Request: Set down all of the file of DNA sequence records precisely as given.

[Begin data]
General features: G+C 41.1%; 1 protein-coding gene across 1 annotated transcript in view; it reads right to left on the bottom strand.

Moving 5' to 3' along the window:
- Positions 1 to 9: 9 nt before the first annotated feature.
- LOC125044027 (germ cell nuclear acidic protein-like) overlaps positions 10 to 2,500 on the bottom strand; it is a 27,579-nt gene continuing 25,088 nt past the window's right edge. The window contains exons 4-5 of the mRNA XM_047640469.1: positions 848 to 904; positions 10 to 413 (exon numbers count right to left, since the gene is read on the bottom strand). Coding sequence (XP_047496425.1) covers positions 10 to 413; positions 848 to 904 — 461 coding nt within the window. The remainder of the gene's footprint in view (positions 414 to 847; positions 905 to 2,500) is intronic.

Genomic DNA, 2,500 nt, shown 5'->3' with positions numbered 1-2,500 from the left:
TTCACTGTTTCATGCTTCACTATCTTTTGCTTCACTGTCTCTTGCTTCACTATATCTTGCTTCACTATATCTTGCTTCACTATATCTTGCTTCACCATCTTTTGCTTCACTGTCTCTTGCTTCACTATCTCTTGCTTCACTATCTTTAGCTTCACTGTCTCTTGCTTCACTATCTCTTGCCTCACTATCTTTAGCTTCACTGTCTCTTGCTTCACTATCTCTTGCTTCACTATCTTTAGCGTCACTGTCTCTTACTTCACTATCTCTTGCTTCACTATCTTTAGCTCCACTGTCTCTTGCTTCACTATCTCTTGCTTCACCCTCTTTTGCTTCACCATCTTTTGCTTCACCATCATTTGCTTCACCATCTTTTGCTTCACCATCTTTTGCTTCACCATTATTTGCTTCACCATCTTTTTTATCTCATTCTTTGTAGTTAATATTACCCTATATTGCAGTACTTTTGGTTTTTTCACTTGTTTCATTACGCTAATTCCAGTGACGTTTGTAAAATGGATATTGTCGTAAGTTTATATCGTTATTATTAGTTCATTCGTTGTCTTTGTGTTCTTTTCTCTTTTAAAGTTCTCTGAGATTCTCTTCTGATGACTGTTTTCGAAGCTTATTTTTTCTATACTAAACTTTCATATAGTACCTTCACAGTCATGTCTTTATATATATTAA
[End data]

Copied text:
General features: G+C 41.1%; 1 protein-coding gene across 1 annotated transcript in view; it reads right to left on the bottom strand.

Moving 5' to 3' along the window:
- Positions 1 to 9: 9 nt before the first annotated feature.
- LOC125044027 (germ cell nuclear acidic protein-like) overlaps positions 10 to 2,500 on the bottom strand; it is a 27,579-nt gene continuing 25,088 nt past the window's right edge. The window contains exons 4-5 of the mRNA XM_047640469.1: positions 848 to 904; positions 10 to 413 (exon numbers count right to left, since the gene is read on the bottom strand). Coding sequence (XP_047496425.1) covers positions 10 to 413; positions 848 to 904 — 461 coding nt within the window. The remainder of the gene's footprint in view (positions 414 to 847; positions 905 to 2,500) is intronic.

Genomic DNA, 2,500 nt, shown 5'->3' with positions numbered 1-2,500 from the left:
TTCACTGTTTCATGCTTCACTATCTTTTGCTTCACTGTCTCTTGCTTCACTATATCTTGCTTCACTATATCTTGCTTCACTATATCTTGCTTCACCATCTTTTGCTTCACTGTCTCTTGCTTCACTATCTCTTGCTTCACTATCTTTAGCTTCACTGTCTCTTGCTTCACTATCTCTTGCCTCACTATCTTTAGCTTCACTGTCTCTTGCTTCACTATCTCTTGCTTCACTATCTTTAGCGTCACTGTCTCTTACTTCACTATCTCTTGCTTCACTATCTTTAGCTCCACTGTCTCTTGCTTCACTATCTCTTGCTTCACCCTCTTTTGCTTCACCATCTTTTGCTTCACCATCATTTGCTTCACCATCTTTTGCTTCACCATCTTTTGCTTCACCATTATTTGCTTCACCATCTTTTTTATCTCATTCTTTGTAGTTAATATTACCCTATATTGCAGTACTTTTGGTTTTTTCACTTGTTTCATTACGCTAATTCCAGTGACGTTTGTAAAATGGATATTGTCGTAAGTTTATATCGTTATTATTAGTTCATTCGTTGTCTTTGTGTTCTTTTCTCTTTTAAAGTTCTCTGAGATTCTCTTCTGATGACTGTTTTCGAAGCTTATTTTTTCTATACTAAACTTTCATATAGTACCTTCACAGTCATGTCTTTATATATATTAA